Our next step is to rename the physical database file names. The physical database file names cannot be changed or renamed while the corresponding database is ONLINE because these files will be in use by SQL Server, so we need to bring our database OFFLINE. If you try to rename these files while your database is online, you will get the below error.

Error during Changing Physical file names due to file in use

Step 3: Since we cannot rename or change any physical file name while the database is online we will bring our database OFFLINE by running the below T-SQL statement. If there are any critical transactions running then it's recommended to let them complete first then go ahead with this step.

USE [master];
GO
--Disconnect all existing session.
ALTER DATABASE Manvendra SET SINGLE_USER WITH ROLLBACK IMMEDIATE
GO
--Change database in to OFFLINE mode.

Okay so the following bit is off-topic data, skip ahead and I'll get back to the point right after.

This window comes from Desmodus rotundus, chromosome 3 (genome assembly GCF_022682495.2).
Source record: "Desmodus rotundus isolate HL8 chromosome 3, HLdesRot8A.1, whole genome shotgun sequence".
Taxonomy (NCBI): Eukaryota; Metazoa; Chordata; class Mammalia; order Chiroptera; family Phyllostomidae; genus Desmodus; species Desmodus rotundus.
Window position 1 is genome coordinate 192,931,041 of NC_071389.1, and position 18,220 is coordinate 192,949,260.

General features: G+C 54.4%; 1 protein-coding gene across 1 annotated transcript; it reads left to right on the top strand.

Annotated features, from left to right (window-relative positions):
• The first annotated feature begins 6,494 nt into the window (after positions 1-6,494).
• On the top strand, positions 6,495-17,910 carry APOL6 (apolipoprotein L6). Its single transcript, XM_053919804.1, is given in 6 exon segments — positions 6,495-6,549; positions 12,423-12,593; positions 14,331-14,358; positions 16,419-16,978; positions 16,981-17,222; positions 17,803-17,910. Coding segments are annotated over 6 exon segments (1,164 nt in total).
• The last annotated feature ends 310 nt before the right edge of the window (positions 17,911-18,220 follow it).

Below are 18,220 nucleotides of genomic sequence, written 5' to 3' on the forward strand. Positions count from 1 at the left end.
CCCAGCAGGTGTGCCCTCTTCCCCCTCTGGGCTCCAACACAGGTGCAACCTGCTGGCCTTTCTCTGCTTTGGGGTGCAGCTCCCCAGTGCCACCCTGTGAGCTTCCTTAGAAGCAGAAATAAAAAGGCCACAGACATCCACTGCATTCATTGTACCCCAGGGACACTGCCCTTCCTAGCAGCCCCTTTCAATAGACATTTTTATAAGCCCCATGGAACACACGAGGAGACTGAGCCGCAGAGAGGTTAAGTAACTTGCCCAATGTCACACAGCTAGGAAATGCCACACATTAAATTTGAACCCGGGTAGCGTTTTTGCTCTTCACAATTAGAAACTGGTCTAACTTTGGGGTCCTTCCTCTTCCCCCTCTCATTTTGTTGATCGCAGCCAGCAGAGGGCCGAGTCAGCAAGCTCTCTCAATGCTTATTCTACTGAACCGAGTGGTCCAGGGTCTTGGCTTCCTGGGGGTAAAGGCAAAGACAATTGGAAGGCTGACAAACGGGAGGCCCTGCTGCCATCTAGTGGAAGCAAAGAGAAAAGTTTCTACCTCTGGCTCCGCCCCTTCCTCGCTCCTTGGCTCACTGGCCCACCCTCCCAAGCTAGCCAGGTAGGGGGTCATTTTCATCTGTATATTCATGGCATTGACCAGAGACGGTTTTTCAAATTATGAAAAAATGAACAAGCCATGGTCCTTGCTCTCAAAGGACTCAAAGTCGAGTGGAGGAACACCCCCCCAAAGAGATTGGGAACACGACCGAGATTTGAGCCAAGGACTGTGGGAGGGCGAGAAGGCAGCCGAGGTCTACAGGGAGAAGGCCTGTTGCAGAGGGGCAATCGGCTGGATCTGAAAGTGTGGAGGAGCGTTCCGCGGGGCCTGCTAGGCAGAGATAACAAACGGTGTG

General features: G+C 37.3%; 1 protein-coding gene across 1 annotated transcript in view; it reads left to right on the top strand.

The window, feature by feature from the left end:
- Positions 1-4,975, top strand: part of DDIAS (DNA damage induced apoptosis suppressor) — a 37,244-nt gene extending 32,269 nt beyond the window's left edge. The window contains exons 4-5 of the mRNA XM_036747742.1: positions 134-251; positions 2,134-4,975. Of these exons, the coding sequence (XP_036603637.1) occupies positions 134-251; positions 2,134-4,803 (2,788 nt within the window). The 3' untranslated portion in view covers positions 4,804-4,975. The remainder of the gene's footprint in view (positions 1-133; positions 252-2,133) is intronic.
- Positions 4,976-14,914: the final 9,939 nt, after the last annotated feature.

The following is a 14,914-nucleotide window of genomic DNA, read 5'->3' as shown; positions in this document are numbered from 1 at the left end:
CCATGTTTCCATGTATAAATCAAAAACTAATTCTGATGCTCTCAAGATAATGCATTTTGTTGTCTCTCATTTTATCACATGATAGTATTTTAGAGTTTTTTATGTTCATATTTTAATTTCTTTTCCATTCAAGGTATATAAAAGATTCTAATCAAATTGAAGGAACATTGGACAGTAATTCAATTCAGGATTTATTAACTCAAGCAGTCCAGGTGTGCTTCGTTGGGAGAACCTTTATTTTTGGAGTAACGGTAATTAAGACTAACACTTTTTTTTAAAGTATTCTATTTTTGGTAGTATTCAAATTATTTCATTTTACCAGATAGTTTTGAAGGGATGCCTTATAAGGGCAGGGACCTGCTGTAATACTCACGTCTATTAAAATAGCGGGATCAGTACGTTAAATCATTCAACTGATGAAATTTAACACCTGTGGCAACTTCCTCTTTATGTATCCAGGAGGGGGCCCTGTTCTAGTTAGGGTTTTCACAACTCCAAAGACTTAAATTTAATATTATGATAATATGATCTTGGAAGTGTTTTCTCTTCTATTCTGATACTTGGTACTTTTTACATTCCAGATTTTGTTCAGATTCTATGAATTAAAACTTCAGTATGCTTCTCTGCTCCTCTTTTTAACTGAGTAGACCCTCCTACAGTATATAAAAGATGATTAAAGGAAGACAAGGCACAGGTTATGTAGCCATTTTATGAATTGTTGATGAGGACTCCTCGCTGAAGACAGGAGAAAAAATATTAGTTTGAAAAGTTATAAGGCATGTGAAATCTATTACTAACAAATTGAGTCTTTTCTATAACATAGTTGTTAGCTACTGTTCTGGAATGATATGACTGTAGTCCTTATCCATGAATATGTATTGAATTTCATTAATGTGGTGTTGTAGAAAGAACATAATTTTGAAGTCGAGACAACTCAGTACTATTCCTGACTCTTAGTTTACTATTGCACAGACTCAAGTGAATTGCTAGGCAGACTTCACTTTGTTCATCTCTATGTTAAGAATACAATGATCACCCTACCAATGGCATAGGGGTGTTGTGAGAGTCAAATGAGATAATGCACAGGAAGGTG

ALTER DATABASE Manvendra SET OFFLINE

Switch SQL Server database to offline mode

Check and validate the database status before moving ahead with renaming of the physical files. You can either check the status by running the below T-SQL code or you can refresh your database folder in to SQL Server Management Studio. Once you do that you will see info like the image below.

Check the SQL Server database to see if it is in offline mode

Step 4: Since the database is OFFLINE we can rename the physical database file names of the target database.  The picture below shows we have renamed all associated database files and added the suffix "Renamed" to easily identify the files.

Rename the database files in Windows

Step 5: Once the physical database files have been renamed, the next step is to update the system catalog where the older file name is present. Run the below ALTER statements for each file to be renamed separately. I am renaming all four files, so I will run four ALTER statements.